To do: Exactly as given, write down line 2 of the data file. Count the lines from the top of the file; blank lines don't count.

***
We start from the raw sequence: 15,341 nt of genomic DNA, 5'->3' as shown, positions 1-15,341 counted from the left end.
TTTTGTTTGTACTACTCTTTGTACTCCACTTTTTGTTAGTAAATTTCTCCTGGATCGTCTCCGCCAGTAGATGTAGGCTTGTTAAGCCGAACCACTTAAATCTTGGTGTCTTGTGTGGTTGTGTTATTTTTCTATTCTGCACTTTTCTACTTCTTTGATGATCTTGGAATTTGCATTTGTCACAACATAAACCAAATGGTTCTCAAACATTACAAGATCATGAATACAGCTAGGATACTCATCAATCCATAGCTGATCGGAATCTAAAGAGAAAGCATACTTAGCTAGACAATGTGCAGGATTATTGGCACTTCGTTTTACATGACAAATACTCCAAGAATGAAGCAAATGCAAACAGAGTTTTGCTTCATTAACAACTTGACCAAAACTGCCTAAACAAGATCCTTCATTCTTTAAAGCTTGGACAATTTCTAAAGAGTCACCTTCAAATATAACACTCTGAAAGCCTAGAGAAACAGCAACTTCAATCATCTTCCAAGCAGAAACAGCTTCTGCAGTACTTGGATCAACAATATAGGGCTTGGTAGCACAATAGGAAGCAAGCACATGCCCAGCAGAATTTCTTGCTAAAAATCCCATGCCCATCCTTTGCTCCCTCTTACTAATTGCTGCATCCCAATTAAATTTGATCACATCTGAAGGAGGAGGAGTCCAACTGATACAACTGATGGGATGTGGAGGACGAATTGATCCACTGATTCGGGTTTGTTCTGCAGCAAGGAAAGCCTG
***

TTTTGTTTGTACTACTCTTTGTACTCCACTTTTTGTTAGTAAATTTCTCCTGGATCGTCTCCGCCAGTAGATGTAGGCTTGTTAAGCCGAACCACTTAAATCTTGGTGTCTTGTGTGGTTGTGTTATTTTTCTATTCTGCACTTTTCTACTTCTTTGATGATCTTGGAATTTGCATTTGTCACAACATAAACCAAATGGTTCTCAAACATTACAAGATCATGAATACAGCTAGGATACTCATCAATCCATAGCTGATCGGAATCTAAAGAGAAAGCATACTTAGCTAGACAATGTGCAGGATTATTGGCACTTCGTTTTACATGACAAATACTCCAAGAATGAAGCAAATGCAAACAGAGTTTTGCTTCATTAACAACTTGACCAAAACTGCCTAAACAAGATCCTTCATTCTTTAAAGCTTGGACAATTTCTAAAGAGTCACCTTCAAATATAACACTCTGAAAGCCTAGAGAAACAGCAACTTCAATCATCTTCCAAGCAGAAACAGCTTCTGCAGTACTTGGATCAACAATATAGGGCTTGGTAGCACAATAGGAAGCAAGCACATGCCCAGCAGAATTTCTTGCTAAAAATCCCATGCCCATCCTTTGCTCCCTCTTACTAATTGCTGCATCCCAATTAAATTTGATCACATCTGAAGGAGGAGGAGTCCAACTGATACAACTGATGGGATGTGGAGGACGAATTGATCCACTGATTCGGGTTTGTTCTGCAGCAAGGAAAGCCTG